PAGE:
Colonic bleeding embolization - DBaril

Colonic bleeding embolization - DBaril - Angiographic...

Info icon This preview shows pages 1–12. Sign up to view the full content.

View Full Document Right Arrow Icon
Angiographic embolization for the treatment of lower gastrointestinal bleeding Donald Baril Team IV Conference July 9, 2004
Image of page 1

Info iconThis preview has intentionally blurred sections. Sign up to view the full version.

View Full Document Right Arrow Icon
Case report - W.H. 76 yo M with past medical history of BPH and melanoma and known diverticulosis Transferred from an outside hospital with lower gastrointestinal bleeding Transfused 5U PRBC at outside hospital (Hct 26 35) Outside hospital colonoscopy - diverticulosis with no active bleeding; EGD - no pathology
Image of page 2
Case report - W.H. Transferred to SICU Hemodynamically stable Continued to have hematochezia with dropping hematocrit (35 22) and was transfused an additional 9U PRBC over the following 3 days Bleeding scan localized source to the cecum and ascending colon Proceeded to angiography and embolization
Image of page 3

Info iconThis preview has intentionally blurred sections. Sign up to view the full version.

View Full Document Right Arrow Icon
SMA angiogram
Image of page 4
Selective SMA and ileocolic angiogram
Image of page 5

Info iconThis preview has intentionally blurred sections. Sign up to view the full version.

View Full Document Right Arrow Icon
Selective ileocolic angiogram with coil deployment
Image of page 6
Post-embolization angiogram
Image of page 7

Info iconThis preview has intentionally blurred sections. Sign up to view the full version.

View Full Document Right Arrow Icon
Case report - W.H. Tolerated regular diet Hematocrit remained stable Discharged home on post-procedure day # 3
Image of page 8
Lower gastrointestinal bleeding Annual incidence of 25 per 100,000 patients Gastrointestinal bleeding accounts for 2% of all hospital admissions Lower gastrointestinal bleeds account for approximately ¼ of all patients admitted with gastrointestinal bleeding Incidence of bleeding increases with age Bleeding spontaneously ceases in 80% of cases Mortality rates of 10-15%
Image of page 9

Info iconThis preview has intentionally blurred sections. Sign up to view the full version.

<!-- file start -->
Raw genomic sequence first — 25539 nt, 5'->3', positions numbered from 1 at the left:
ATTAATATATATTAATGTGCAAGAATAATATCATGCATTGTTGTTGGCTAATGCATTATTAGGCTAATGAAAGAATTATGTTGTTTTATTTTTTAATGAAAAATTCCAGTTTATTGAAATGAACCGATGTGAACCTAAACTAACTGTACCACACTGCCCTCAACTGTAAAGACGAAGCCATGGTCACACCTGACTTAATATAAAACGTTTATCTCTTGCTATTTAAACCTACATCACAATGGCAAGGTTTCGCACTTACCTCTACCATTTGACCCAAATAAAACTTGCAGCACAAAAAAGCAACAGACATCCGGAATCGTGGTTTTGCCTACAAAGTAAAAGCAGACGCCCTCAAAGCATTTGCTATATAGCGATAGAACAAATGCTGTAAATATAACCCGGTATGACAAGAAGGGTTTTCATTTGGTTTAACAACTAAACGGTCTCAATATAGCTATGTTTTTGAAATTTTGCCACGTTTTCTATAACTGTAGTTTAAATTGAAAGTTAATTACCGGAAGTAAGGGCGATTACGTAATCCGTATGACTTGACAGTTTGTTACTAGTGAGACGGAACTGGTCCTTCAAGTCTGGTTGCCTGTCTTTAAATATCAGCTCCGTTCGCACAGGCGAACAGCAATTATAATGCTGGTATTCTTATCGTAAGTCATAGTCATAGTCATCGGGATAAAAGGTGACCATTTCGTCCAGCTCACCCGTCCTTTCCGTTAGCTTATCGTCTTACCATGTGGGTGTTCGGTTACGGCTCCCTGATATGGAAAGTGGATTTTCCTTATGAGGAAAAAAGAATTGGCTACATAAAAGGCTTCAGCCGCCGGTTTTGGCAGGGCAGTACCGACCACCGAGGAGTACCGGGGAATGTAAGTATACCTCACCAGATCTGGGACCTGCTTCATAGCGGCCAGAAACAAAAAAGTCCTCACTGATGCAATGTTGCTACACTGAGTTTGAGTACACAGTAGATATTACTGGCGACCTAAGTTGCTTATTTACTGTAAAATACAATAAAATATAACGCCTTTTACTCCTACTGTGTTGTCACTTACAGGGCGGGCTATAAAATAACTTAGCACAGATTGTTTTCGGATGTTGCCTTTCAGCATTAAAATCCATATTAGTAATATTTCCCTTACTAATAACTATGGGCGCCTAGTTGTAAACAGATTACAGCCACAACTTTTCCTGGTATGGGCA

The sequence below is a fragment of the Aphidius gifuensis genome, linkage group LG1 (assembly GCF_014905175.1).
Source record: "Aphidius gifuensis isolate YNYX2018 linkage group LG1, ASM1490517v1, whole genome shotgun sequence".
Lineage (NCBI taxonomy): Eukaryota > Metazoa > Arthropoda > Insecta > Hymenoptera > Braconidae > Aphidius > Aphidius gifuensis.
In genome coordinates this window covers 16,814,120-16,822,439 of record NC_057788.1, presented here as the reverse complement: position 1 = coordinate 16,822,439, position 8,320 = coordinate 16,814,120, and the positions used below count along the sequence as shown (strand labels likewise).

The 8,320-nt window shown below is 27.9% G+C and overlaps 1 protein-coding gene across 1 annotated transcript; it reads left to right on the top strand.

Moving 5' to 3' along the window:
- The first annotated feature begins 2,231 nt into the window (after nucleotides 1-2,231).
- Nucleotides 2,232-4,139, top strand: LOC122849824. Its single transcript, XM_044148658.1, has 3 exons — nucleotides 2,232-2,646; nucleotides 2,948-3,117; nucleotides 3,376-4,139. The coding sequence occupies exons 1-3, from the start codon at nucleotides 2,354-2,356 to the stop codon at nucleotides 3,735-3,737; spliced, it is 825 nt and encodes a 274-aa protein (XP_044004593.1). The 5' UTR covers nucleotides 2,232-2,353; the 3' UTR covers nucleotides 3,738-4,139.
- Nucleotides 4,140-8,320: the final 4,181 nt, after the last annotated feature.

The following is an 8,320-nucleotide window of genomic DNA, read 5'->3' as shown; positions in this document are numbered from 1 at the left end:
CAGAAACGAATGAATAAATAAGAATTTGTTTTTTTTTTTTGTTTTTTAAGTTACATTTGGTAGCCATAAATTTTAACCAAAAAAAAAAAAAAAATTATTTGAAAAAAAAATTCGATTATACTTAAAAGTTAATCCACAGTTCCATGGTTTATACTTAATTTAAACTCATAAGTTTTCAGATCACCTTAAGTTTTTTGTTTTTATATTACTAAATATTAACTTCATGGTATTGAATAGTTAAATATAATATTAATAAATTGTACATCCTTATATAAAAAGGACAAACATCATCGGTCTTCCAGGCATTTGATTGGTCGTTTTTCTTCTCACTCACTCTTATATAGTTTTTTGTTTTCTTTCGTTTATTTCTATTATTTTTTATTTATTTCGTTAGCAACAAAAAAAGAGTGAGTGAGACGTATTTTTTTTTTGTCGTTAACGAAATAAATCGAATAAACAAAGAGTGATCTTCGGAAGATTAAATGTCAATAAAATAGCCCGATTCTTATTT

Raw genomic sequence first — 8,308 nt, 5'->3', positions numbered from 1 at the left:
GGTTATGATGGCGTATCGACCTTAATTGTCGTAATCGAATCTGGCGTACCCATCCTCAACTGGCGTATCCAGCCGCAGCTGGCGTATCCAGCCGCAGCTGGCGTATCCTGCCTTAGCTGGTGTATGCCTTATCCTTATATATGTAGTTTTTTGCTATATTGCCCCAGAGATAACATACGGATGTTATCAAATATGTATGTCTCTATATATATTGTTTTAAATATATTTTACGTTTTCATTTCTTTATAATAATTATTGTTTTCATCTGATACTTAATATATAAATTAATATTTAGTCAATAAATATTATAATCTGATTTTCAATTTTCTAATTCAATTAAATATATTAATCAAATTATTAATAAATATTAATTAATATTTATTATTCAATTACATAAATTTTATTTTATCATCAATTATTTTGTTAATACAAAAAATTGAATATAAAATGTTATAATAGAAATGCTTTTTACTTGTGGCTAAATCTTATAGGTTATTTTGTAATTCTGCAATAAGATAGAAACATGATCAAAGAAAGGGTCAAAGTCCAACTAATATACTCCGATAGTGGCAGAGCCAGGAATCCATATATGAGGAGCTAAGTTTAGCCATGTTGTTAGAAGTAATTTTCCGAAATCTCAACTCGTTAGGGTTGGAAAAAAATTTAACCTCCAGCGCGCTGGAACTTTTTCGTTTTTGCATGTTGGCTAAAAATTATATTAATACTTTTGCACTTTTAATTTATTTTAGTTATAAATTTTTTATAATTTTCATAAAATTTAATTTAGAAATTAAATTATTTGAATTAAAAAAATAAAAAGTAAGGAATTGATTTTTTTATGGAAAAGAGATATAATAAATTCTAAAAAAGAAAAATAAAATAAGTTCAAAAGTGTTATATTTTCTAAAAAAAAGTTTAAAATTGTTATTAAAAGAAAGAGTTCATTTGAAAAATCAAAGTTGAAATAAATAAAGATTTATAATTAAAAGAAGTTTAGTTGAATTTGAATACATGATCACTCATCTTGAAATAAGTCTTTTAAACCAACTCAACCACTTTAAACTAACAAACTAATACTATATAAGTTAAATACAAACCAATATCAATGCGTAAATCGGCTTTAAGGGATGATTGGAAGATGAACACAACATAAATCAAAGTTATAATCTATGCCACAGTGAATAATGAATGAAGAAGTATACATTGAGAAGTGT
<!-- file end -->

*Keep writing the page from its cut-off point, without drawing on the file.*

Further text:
View Full Document Right Arrow Icon
Etiology of lower gastrointestinal bleeding Adolescents and children Inflammatory bowel disease, polyps, Meckel’s diverticulum Adults < 60 Diverticular disease, neoplasms, inflammatory bowel disease Adults > 60 Diverticular disease, angiodysplasia, neoplasms
Image of page 10
Etiology of lower gastrointestinal bleeding
Image of page 11

Info iconThis preview has intentionally blurred sections. Sign up to view the full version.

View Full Document Right Arrow Icon
Image of page 12
This is the end of the preview. Sign up to access the rest of the document.

{[ snackBarMessage ]}

What students are saying

  • Left Quote Icon

    As a current student on this bumpy collegiate pathway, I stumbled upon Course Hero, where I can find study resources for nearly all my courses, get online help from tutors 24/7, and even share my old projects, papers, and lecture notes with other students.

    Student Picture

    Kiran Temple University Fox School of Business ‘17, Course Hero Intern

  • Left Quote Icon

    I cannot even describe how much Course Hero helped me this summer. It’s truly become something I can always rely on and help me. In the end, I was not only able to survive summer classes, but I was able to thrive thanks to Course Hero.

    Student Picture

    Dana University of Pennsylvania ‘17, Course Hero Intern

  • Left Quote Icon

    The ability to access any university’s resources through Course Hero proved invaluable in my case. I was behind on Tulane coursework and actually used UCLA’s materials to help me move forward and get everything together on time.

    Student Picture

    Jill Tulane University ‘16, Course Hero Intern